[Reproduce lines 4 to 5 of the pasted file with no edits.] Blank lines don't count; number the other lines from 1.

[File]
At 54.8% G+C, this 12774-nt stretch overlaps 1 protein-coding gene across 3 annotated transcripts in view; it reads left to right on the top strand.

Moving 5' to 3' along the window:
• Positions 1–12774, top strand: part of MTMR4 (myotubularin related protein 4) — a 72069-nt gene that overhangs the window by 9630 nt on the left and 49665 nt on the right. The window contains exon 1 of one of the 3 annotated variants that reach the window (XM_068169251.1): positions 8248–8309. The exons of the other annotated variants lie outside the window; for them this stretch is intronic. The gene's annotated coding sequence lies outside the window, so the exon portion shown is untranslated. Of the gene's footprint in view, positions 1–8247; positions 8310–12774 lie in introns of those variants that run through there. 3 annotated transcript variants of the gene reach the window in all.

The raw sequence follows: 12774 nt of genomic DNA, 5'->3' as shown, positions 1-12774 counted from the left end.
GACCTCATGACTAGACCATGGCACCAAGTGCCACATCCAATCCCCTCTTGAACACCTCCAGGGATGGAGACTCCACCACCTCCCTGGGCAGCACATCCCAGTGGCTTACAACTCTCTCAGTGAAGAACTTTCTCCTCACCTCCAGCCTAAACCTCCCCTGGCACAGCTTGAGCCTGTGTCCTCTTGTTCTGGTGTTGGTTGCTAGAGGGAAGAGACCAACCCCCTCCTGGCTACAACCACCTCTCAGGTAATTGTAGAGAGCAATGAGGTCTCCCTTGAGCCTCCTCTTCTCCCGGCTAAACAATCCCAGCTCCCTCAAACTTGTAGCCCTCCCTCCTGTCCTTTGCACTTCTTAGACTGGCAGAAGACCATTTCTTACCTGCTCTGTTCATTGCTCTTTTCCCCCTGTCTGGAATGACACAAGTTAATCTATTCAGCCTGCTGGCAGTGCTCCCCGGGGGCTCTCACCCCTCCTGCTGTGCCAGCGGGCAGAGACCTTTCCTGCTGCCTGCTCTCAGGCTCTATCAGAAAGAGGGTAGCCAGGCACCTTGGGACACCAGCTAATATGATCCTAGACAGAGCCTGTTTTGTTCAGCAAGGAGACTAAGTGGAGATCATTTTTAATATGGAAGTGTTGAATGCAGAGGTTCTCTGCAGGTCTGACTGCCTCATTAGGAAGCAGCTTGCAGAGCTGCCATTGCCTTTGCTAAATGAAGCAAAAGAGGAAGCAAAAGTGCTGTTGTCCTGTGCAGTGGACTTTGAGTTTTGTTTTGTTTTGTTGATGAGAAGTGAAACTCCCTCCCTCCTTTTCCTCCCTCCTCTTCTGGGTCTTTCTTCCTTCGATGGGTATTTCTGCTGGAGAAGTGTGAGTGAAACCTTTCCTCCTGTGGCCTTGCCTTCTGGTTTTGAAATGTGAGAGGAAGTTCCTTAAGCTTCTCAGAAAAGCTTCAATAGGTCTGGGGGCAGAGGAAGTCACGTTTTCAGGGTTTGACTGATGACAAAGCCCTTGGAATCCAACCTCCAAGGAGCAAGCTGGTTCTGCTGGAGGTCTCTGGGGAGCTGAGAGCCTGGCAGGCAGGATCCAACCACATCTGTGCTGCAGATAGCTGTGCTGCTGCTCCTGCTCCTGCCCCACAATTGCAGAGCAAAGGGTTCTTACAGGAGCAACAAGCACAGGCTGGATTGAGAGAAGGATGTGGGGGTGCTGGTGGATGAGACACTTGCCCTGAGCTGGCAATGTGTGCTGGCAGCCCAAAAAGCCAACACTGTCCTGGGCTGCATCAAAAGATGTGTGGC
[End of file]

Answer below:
The raw sequence follows: 12774 nt of genomic DNA, 5'->3' as shown, positions 1-12774 counted from the left end.
GACCTCATGACTAGACCATGGCACCAAGTGCCACATCCAATCCCCTCTTGAACACCTCCAGGGATGGAGACTCCACCACCTCCCTGGGCAGCACATCCCAGTGGCTTACAACTCTCTCAGTGAAGAACTTTCTCCTCACCTCCAGCCTAAACCTCCCCTGGCACAGCTTGAGCCTGTGTCCTCTTGTTCTGGTGTTGGTTGCTAGAGGGAAGAGACCAACCCCCTCCTGGCTACAACCACCTCTCAGGTAATTGTAGAGAGCAATGAGGTCTCCCTTGAGCCTCCTCTTCTCCCGGCTAAACAATCCCAGCTCCCTCAAACTTGTAGCCCTCCCTCCTGTCCTTTGCACTTCTTAGACTGGCAGAAGACCATTTCTTACCTGCTCTGTTCATTGCTCTTTTCCCCCTGTCTGGAATGACACAAGTTAATCTATTCAGCCTGCTGGCAGTGCTCCCCGGGGGCTCTCACCCCTCCTGCTGTGCCAGCGGGCAGAGACCTTTCCTGCTGCCTGCTCTCAGGCTCTATCAGAAAGAGGGTAGCCAGGCACCTTGGGACACCAGCTAATATGATCCTAGACAGAGCCTGTTTTGTTCAGCAAGGAGACTAAGTGGAGATCATTTTTAATATGGAAGTGTTGAATGCAGAGGTTCTCTGCAGGTCTGACTGCCTCATTAGGAAGCAGCTTGCAGAGCTGCCATTGCCTTTGCTAAATGAAGCAAAAGAGGAAGCAAAAGTGCTGTTGTCCTGTGCAGTGGACTTTGAGTTTTGTTTTGTTTTGTTGATGAGAAGTGAAACTCCCTCCCTCCTTTTCCTCCCTCCTCTTCTGGGTCTTTCTTCCTTCGATGGGTATTTCTGCTGGAGAAGTGTGAGTGAAACCTTTCCTCCTGTGGCCTTGCCTTCTGGTTTTGAAATGTGAGAGGAAGTTCCTTAAGCTTCTCAGAAAAGCTTCAATAGGTCTGGGGGCAGAGGAAGTCACGTTTTCAGGGTTTGACTGATGACAAAGCCCTTGGAATCCAACCTCCAAGGAGCAAGCTGGTTCTGCTGGAGGTCTCTGGGGAGCTGAGAGCCTGGCAGGCAGGATCCAACCACATCTGTGCTGCAGATAGCTGTGCTGCTGCTCCTGCTCCTGCCCCACAATTGCAGAGCAAAGGGTTCTTACAGGAGCAACAAGCACAGGCTGGATTGAGAGAAGGATGTGGGGGTGCTGGTGGATGAGACACTTGCCCTGAGCTGGCAATGTGTGCTGGCAGCCCAAAAAGCCAACACTGTCCTGGGCTGCATCAAAAGATGTGTGGC